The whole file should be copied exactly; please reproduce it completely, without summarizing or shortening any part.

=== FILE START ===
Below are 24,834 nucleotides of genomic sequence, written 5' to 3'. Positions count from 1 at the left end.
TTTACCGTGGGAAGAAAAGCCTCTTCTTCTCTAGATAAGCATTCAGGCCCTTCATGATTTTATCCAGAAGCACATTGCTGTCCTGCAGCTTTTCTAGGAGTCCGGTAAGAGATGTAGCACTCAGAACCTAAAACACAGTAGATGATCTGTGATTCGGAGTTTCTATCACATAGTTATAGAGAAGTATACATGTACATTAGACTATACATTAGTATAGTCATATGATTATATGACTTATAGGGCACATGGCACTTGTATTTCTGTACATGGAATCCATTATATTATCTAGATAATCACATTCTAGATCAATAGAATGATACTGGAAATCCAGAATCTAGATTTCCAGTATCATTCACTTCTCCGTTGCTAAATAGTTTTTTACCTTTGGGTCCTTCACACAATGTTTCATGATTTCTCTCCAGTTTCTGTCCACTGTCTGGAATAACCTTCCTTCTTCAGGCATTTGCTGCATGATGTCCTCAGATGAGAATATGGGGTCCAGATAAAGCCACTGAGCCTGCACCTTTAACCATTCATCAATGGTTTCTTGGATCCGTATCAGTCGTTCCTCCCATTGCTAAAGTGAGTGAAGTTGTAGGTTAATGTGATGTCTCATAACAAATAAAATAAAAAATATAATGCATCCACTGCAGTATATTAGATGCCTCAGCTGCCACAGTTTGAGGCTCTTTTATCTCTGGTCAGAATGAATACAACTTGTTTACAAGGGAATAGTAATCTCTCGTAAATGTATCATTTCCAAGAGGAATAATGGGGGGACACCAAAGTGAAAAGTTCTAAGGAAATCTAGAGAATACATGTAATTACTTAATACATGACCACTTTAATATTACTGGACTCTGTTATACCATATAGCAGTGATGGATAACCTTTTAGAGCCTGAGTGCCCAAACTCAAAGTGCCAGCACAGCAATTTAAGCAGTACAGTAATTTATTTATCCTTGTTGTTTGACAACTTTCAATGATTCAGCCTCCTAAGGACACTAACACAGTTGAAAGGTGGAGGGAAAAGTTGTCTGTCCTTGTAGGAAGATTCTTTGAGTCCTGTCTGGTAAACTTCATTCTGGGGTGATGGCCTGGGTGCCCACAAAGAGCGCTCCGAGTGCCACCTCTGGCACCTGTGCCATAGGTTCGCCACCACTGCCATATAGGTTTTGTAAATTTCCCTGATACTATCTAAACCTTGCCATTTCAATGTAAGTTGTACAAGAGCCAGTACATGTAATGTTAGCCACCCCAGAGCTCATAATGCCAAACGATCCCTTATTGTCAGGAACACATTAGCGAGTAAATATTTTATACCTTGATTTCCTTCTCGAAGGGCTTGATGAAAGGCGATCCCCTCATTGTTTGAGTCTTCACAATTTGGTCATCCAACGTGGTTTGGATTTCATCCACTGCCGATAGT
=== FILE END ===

Below are 24,834 nucleotides of genomic sequence, written 5' to 3'. Positions count from 1 at the left end.
TTTACCGTGGGAAGAAAAGCCTCTTCTTCTCTAGATAAGCATTCAGGCCCTTCATGATTTTATCCAGAAGCACATTGCTGTCCTGCAGCTTTTCTAGGAGTCCGGTAAGAGATGTAGCACTCAGAACCTAAAACACAGTAGATGATCTGTGATTCGGAGTTTCTATCACATAGTTATAGAGAAGTATACATGTACATTAGACTATACATTAGTATAGTCATATGATTATATGACTTATAGGGCACATGGCACTTGTATTTCTGTACATGGAATCCATTATATTATCTAGATAATCACATTCTAGATCAATAGAATGATACTGGAAATCCAGAATCTAGATTTCCAGTATCATTCACTTCTCCGTTGCTAAATAGTTTTTTACCTTTGGGTCCTTCACACAATGTTTCATGATTTCTCTCCAGTTTCTGTCCACTGTCTGGAATAACCTTCCTTCTTCAGGCATTTGCTGCATGATGTCCTCAGATGAGAATATGGGGTCCAGATAAAGCCACTGAGCCTGCACCTTTAACCATTCATCAATGGTTTCTTGGATCCGTATCAGTCGTTCCTCCCATTGCTAAAGTGAGTGAAGTTGTAGGTTAATGTGATGTCTCATAACAAATAAAATAAAAAATATAATGCATCCACTGCAGTATATTAGATGCCTCAGCTGCCACAGTTTGAGGCTCTTTTATCTCTGGTCAGAATGAATACAACTTGTTTACAAGGGAATAGTAATCTCTCGTAAATGTATCATTTCCAAGAGGAATAATGGGGGGACACCAAAGTGAAAAGTTCTAAGGAAATCTAGAGAATACATGTAATTACTTAATACATGACCACTTTAATATTACTGGACTCTGTTATACCATATAGCAGTGATGGATAACCTTTTAGAGCCTGAGTGCCCAAACTCAAAGTGCCAGCACAGCAATTTAAGCAGTACAGTAATTTATTTATCCTTGTTGTTTGACAACTTTCAATGATTCAGCCTCCTAAGGACACTAACACAGTTGAAAGGTGGAGGGAAAAGTTGTCTGTCCTTGTAGGAAGATTCTTTGAGTCCTGTCTGGTAAACTTCATTCTGGGGTGATGGCCTGGGTGCCCACAAAGAGCGCTCCGAGTGCCACCTCTGGCACCTGTGCCATAGGTTCGCCACCACTGCCATATAGGTTTTGTAAATTTCCCTGATACTATCTAAACCTTGCCATTTCAATGTAAGTTGTACAAGAGCCAGTACATGTAATGTTAGCCACCCCAGAGCTCATAATGCCAAACGATCCCTTATTGTCAGGAACACATTAGCGAGTAAATATTTTATACCTTGATTTCCTTCTCGAAGGGCTTGATGAAAGGCGATCCCCTCATTGTTTGAGTCTTCACAATTTGGTCATCCAACGTGGTTTGGATTTCATCCACTGCCGATAGT